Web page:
Mr Ng, 81 years old, lives alone in Chinatown after his wife passed away. He suffers from Chronic Obstructive Pulmonary Disease and his condition has been deteriorating. His only child lives overseas, and with travel restrictions during the COVID-19 pandemic, Mr Ng became worried. “What if no one knows my wishes should I become unable to make decisions for myself?”
SGH Senior Staff Nurse Vincent Lim stepped in and helped Mr Ng to draw up his advance care plan.
“That was the very first Advance Care Planning (ACP) discussion I facilitated, so it left a deep impression on me. Mr Ng is one of the residents that our Community Nursing team cares for in Chinatown.”
Working in the community means we get to know residents like Mr Ng better over time, through services such as health monitoring and coaching sessions. We also make home visits, and see the residents frequently as we go around the neighbourhood daily.
A key difference in doing ACP in the community is that we interact with residents over a longer period in a social setting. This allows us to build rapport and trust to initiate discussions about ACP.
“The community setting also allows the residents to take time to slowly reflect on their past experiences (such as episodes of hospitalisation), which may shape their goals of care should they become critically ill.”
“With Mr Ng, I started the ACP conversation with him in November 2022, when I became aware of his worries through our many chit-chats. Then I learnt that the daughter was visiting him when travel restrictions were relaxed. I quickly seized the opportunity to schedule a conversation for both of them. In this way, Mr Ng was able to complete his ACP in January 2023.”
“During the ACP discussions, Mr Ng spoke about his wishes and they were understood by his daughter. This remained memorable to me because I observed how facilitating this ACP had helped both Mr Ng and his daughter reconnect and find closure in knowing his goals of care.”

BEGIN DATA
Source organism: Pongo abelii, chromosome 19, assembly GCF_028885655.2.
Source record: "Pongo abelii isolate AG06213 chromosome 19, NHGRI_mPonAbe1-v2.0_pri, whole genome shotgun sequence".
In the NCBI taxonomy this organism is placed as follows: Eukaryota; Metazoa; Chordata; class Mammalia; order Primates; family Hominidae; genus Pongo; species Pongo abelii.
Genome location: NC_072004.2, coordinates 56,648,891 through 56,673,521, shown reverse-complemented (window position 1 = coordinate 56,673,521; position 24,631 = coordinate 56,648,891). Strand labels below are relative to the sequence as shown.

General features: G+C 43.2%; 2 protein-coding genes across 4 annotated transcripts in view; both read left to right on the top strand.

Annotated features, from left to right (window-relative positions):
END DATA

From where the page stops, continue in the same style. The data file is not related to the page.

Figuring out the puzzle of life
Despite being only trained in November 2021 on how to facilitate an ACP conversation for patients or residents, Vincent has already received compliments on how he paid close attention and took time to do extensive explanation to the families to help them along.
“Facilitating an Advance Care Planning (ACP) conversation with a patient or resident is akin to piecing together a jigsaw puzzle of their life. Firstly, I try to get a sense of the big picture, through my observations of the patient’s situation. Then I try to find the correct pieces to form the edges of the puzzle. To fill in the missing pieces and complete the puzzle, a lot of patience is required, over many conversations. Although the process may take time and occasionally some pieces may not fit nicely, if you persevere, you will feel a sense of accomplishment.”
“I am motivated to do ACP for my residents because I know that I play a part in helping to give closure to both resident and their loved ones, to act on the best interest of the resident and to be able to provide care that aligns with what the resident wishes. Most importantly, drawing up an ACP empowers residents such as Mr Ng to have a say in their own care goals.”
Vincent coaching a resident on medication management
SGH Advance Care Planning Workgroup is hosting a series of lunch time webinars to share insights and strategies in promoting and facilitating advance care planning for patients. Vincent will be sharing more at the webinar on 4 Oct. Register here https://for.sg/advancecareplanning2 for this free webinar.